Everybody loves the new social networking sites. Facebook, MySpace, Linked-In and others have become a part of the day-to-day lives of millions. Simply sign up, create a nice profile, and enjoy the open communication. It gives a whole new meaning to the song, “It’s a small world after all.”

It all has to do with the profile. These sites disply a user’s birthday. A person can upload an actual picture of his or herself. The profile builder also asks about education, employment, favorite books and movies, and much more. This process condenses friend finding into a science of matching one’s profile with other similar profiles. It all sounds so simple.

Family can make awesome use of these sites to stay in touch and share events and photos. Friends often locate each other after several years of separation. Oh how sweet it is to find someone after several years. Old school mates track down pals from the past because of the education features. Even prospective employers can have a look in order to see what kind of person they might be hiring. All of this is awesome, this uniting of family and friends, and this extra boost for the employment issue.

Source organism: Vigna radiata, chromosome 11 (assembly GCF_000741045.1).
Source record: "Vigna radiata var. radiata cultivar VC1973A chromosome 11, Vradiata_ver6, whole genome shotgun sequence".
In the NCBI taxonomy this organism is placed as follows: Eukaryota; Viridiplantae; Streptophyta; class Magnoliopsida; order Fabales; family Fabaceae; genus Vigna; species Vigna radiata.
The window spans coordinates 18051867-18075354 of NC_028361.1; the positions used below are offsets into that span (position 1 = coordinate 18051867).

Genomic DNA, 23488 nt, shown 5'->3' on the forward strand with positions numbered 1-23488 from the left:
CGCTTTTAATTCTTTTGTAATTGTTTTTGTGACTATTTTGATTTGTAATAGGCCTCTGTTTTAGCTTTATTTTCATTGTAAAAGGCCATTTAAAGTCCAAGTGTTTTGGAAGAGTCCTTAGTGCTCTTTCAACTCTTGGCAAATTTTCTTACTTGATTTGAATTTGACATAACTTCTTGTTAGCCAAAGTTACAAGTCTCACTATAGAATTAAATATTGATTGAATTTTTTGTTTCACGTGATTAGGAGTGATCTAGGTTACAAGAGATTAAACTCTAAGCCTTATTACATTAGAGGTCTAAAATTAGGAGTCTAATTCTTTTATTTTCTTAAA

But there is more. What if the one doing the looking is not the good guy? Within these systems there is nothing to prevent a sex offender from joining and finding new friends. An abusive spouse can locate and continue to torment with the help of cyberspace. A foreign spy could learn lots just by being friends with an American soldier. One needs to use caution in choosing who to friends request out there.

Social networking site technology has brought with it both open communication and danger. Consumers need to be aware as they create profiles all over the net. Never allow teenagers or kids to post private and contact information online.